Reviewer: Jimmy Lin
By: Naoki Yamamoto
Translated by: Ben Joe Wadoko
Editor: Carl Gustav Horn
Publisher: Viz Manga
The great tragedy of American comics is that while we’ve had the longest continuous tradition, the vast majority of our comics do not reflect any level of maturity whatsoever. Content, writing, characterization, etc.; the only field that American comics consistently outstrip the international competition is coloration, and the last time I checked, coloration isn’t essential to telling a story. There are exceptions to this: Robinson/Harris’ Starman; Ostranger/Mandrake’s The Spectre; Eisner’s later works; Ex Machina; Mail Order Bride; all glaring exceptions to that previous sweeping generalization – but for the most part, American comics have come to maturity only recently. We’re only just now seeing an explosion of comics by American creators that can appeal to a literate and intelligent adult audience seeking something other than titillation, but even when we get a good book, it’s usually science fiction or action. The American comic scene just doesn’t contain a lot of good, realist fiction.
Moving over to Japan, this is certainly not the case. For whatever reasons there may be, the people of Nippon realized the potential of comics fairly early on in their adoption of the format. There’s a whole world of manga meant for adults that extends back decades; more mature, mainstream comics have been published in Japan than the average American can imagine. Comedies, dramas, political thrillers, you name it – all realist fiction meant for a discerning, literary audience.
Naoki Yamamoto’s Dance Till Tomorrow is a great example of Japan’s tradition of adult fiction. A soap-opera sex comedy with absurdist leanings, Yamamoto’s seven-volume saga of a college student caught up in forces he just can’t navigate through is simply great reading. Originally published in 1989, Yamamoto weaves a complicated tale of the difficulties of trying to survive in modern-day Tokyo and how outside forces can really gum up the works. Yamamoto is a graduate of Waseda University’s Gekiga Sonjuku, the first college course in the world geared towards producing top manga talent. The Gekiga Sonjuku was founded by Lone Wolf and Cub co-creator Kazuo Koike and counts Ranma Ã‚Â½ and Inu Yasha creator Rumiko Takahashi amongst its alumni. The focus of the course is characterization – Koike’s key to creating a hit comic – and Yamamoto obviously learned his lessons well. Dance Till Tomorrow is full of wackos, weirdos, and other kooks who surround an unfortunately average young man.
The main character, Suekichi, wakes up the morning after his great-grandfather’s funeral in the arms of a beautiful young stranger. With no recollection of the previous evening, he’s stunned when Great-Grandpa’s attorney (Mr. Tachimi) shows up to announce that he (Suekichi) is the recipient of a secret inheritance worth $4.5 million (US approximation). Only Suekichi, Mr. Tachimi, and Aya (the young stranger) are privy to this information. There’s a twist, however – in order to collect, Suekichi has to graduate, get a good job, and get married. Aya’s constant sexual barrage on Suekichi leads everyone involved to believe that she’s after his inheritance – but that doesn’t stop the two of them from getting’ it with a frequency usually reserved for late-night Cinemax movies.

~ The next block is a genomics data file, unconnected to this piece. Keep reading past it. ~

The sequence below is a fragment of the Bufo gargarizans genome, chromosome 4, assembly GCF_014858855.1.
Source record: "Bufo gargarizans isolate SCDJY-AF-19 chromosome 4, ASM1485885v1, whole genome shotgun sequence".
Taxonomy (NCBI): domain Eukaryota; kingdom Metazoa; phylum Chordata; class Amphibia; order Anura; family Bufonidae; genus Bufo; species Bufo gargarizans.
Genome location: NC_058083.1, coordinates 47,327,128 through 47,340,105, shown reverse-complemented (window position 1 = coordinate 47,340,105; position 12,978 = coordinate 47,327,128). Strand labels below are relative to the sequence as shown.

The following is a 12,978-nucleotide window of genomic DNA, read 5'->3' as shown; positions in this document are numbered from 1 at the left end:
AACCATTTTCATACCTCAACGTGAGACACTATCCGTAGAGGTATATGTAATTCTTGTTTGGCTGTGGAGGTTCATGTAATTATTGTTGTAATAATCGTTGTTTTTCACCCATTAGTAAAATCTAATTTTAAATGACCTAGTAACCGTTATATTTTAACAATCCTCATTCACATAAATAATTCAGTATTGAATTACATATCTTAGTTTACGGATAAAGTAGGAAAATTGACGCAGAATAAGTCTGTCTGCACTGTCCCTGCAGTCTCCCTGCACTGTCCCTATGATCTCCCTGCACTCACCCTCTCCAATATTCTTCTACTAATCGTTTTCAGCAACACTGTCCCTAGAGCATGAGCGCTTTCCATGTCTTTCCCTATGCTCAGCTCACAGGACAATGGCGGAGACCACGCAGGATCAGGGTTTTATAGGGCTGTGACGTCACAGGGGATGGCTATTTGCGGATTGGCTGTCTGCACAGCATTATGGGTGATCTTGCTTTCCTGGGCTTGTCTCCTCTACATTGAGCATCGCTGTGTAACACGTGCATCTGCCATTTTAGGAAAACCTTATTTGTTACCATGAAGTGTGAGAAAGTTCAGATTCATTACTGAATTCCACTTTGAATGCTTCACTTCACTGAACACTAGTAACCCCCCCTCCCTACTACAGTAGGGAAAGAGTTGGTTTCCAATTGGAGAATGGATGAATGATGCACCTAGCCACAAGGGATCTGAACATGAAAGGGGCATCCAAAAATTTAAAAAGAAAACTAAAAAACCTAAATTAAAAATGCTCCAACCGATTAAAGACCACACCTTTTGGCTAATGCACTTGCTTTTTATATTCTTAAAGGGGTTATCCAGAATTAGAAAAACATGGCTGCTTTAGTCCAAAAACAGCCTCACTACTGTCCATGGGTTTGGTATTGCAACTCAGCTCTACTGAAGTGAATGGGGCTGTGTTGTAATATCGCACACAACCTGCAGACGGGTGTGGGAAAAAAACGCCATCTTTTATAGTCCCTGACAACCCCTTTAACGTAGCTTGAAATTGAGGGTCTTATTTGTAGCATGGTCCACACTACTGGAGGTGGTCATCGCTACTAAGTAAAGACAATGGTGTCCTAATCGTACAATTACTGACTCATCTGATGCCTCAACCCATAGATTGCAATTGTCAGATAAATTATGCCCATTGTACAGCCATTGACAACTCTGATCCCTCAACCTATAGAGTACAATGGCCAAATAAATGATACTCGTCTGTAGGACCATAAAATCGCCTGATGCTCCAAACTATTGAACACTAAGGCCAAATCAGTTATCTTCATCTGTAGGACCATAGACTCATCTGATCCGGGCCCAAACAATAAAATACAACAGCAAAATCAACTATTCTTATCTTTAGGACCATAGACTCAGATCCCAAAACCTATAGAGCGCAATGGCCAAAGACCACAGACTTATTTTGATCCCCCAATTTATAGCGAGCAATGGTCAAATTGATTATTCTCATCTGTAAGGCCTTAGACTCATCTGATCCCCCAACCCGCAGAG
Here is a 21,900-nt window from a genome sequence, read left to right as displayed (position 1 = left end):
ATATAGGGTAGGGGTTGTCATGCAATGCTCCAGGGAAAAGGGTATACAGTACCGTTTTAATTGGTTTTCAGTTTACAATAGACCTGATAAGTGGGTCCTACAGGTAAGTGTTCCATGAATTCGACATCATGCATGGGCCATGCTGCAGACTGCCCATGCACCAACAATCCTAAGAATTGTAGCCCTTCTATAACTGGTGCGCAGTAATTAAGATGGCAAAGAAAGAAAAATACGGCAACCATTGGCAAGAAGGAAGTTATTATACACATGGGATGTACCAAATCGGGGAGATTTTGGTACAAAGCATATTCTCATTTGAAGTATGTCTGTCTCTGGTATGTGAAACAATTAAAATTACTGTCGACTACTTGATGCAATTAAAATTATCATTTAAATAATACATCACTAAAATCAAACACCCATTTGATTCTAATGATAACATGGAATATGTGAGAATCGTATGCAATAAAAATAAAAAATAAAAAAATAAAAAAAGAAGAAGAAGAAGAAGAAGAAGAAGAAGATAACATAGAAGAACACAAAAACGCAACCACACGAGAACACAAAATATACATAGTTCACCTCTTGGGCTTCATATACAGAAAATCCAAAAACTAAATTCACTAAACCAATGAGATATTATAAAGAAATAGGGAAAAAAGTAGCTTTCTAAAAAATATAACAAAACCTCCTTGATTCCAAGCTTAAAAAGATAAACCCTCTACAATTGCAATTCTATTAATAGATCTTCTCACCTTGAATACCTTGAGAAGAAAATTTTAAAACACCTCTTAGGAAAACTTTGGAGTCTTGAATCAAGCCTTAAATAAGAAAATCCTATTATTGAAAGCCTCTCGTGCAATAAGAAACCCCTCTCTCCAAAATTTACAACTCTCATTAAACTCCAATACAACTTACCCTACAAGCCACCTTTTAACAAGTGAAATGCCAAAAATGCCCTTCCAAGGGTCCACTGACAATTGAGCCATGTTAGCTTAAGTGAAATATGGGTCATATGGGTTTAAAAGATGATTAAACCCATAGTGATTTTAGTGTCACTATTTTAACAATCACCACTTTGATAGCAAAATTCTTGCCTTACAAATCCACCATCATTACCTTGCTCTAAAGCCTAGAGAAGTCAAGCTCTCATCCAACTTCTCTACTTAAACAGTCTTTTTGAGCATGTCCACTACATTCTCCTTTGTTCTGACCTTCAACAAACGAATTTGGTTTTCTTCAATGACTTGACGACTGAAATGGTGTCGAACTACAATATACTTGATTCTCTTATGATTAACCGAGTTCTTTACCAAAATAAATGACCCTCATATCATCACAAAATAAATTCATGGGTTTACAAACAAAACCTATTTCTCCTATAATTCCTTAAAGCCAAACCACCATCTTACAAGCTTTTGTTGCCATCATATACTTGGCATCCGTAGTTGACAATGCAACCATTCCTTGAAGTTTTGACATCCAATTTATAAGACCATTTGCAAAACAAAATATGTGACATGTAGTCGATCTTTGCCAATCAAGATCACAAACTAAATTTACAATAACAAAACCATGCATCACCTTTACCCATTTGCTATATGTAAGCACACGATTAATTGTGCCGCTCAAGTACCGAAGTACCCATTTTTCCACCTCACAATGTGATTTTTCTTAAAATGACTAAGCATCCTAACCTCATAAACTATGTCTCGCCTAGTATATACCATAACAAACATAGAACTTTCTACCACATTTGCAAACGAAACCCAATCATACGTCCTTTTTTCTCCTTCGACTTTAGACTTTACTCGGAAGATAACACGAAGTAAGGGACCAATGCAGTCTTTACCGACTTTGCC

Meanwhile, the theater troupe Suekichi’s involved with is facing its own share of problems. With members dropping out and Fuji-scale debt accruing by the second, Bondage Horse (the troupe) is barely holding together. The troupe’s star is a menial-labor Lothario; the troupe leader is a perfectionist; and poor Suekichi has to balance working, school, and all of the production work. Oh well, at least he’s getting laid, right?
Well, it’s questionable as to whether the sex is worth it. Over and over again, Aya acts as a sort of last straw to Suekichi’s existence’s tortured camel. From Southeast migrant workers to a stalker ex-husband to an opening-night audience of yakuza thugs to eviction and homelessness, Suekichi’s life is beset by tornado upon tornado – many of them Aya’s making.
The series really hits an emotional key, oddly enough, when it takes on its soap-opera notes. Tachimi and Munakata (Aya’s ex-husband) determine that the best way to separate the horny duo is to have Suekichi be seduced by another woman. The woman they hire to do it, though, happens to be a virgin and, in every sense of the word, a really nice girl. Watching the barely-manipulated relationship blossom between Suekichi and Miyuki is, simply, a joy; there’s a natural and gradual progression that takes the pair from “serendipitous” friends to shy infatuates to eventually lovers. Contrast this with Aya’s binge drinking, sexual appetite, and steadfast refusal to maintain a “mainstream” relationship with Suekichi; in creating two essentially polar opposites and pitting them against a wishy-washy protagonist, Yamamoto creates a vehicle to explore the emotional foundation of Suekichi’s psyche. Sure, he’s pig-headed horny male like the rest of us – but despite all of it, he really does want to simply fall in love with someone who will love him back.
I’m not going to give a list of plot synopses, but I will say this – even at his most tangentally cogent, Yamamoto draws you in and keeps you in with his strong sense of character and weird sense of humor and story. He’ll sucker you in with an appearance of Great-Grandpa’s ghost and a hint of Aya’s naked form (Aya pin-ups all over the place), make you cringe whenever Munakata shows up, and makes you feel the weird calm and aftermath of a fight as either Aya or Suekichi storm out of the room. Dance Till Tomorrow ends as it begins – life throwing your average everyday person a twist or two, and existence somehow managing to bebop along to its own, quirky little beat.